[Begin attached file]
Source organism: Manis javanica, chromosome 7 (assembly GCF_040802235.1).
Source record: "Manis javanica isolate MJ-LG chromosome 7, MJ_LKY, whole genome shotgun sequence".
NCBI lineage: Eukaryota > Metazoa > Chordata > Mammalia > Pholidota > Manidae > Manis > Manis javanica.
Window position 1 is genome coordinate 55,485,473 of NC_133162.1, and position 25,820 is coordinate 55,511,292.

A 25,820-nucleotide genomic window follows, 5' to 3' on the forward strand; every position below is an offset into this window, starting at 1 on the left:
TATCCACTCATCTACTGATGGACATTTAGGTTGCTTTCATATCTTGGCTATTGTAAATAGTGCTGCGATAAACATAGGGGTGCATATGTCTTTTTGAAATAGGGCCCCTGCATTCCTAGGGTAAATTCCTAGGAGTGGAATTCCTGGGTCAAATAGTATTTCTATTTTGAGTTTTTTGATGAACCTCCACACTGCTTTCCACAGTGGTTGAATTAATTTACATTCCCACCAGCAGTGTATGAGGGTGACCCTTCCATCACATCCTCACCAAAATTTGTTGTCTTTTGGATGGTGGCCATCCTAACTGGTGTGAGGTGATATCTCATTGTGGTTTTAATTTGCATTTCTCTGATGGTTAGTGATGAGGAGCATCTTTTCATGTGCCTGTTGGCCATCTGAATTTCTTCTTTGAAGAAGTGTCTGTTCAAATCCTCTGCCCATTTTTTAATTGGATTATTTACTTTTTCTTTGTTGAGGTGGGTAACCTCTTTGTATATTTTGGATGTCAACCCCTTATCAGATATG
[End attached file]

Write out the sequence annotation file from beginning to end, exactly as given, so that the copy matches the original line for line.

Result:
Source organism: Manis javanica, chromosome 7 (assembly GCF_040802235.1).
Source record: "Manis javanica isolate MJ-LG chromosome 7, MJ_LKY, whole genome shotgun sequence".
NCBI lineage: Eukaryota > Metazoa > Chordata > Mammalia > Pholidota > Manidae > Manis > Manis javanica.
Window position 1 is genome coordinate 55,485,473 of NC_133162.1, and position 25,820 is coordinate 55,511,292.

A 25,820-nucleotide genomic window follows, 5' to 3' on the forward strand; every position below is an offset into this window, starting at 1 on the left:
TATCCACTCATCTACTGATGGACATTTAGGTTGCTTTCATATCTTGGCTATTGTAAATAGTGCTGCGATAAACATAGGGGTGCATATGTCTTTTTGAAATAGGGCCCCTGCATTCCTAGGGTAAATTCCTAGGAGTGGAATTCCTGGGTCAAATAGTATTTCTATTTTGAGTTTTTTGATGAACCTCCACACTGCTTTCCACAGTGGTTGAATTAATTTACATTCCCACCAGCAGTGTATGAGGGTGACCCTTCCATCACATCCTCACCAAAATTTGTTGTCTTTTGGATGGTGGCCATCCTAACTGGTGTGAGGTGATATCTCATTGTGGTTTTAATTTGCATTTCTCTGATGGTTAGTGATGAGGAGCATCTTTTCATGTGCCTGTTGGCCATCTGAATTTCTTCTTTGAAGAAGTGTCTGTTCAAATCCTCTGCCCATTTTTTAATTGGATTATTTACTTTTTCTTTGTTGAGGTGGGTAACCTCTTTGTATATTTTGGATGTCAACCCCTTATCAGATATG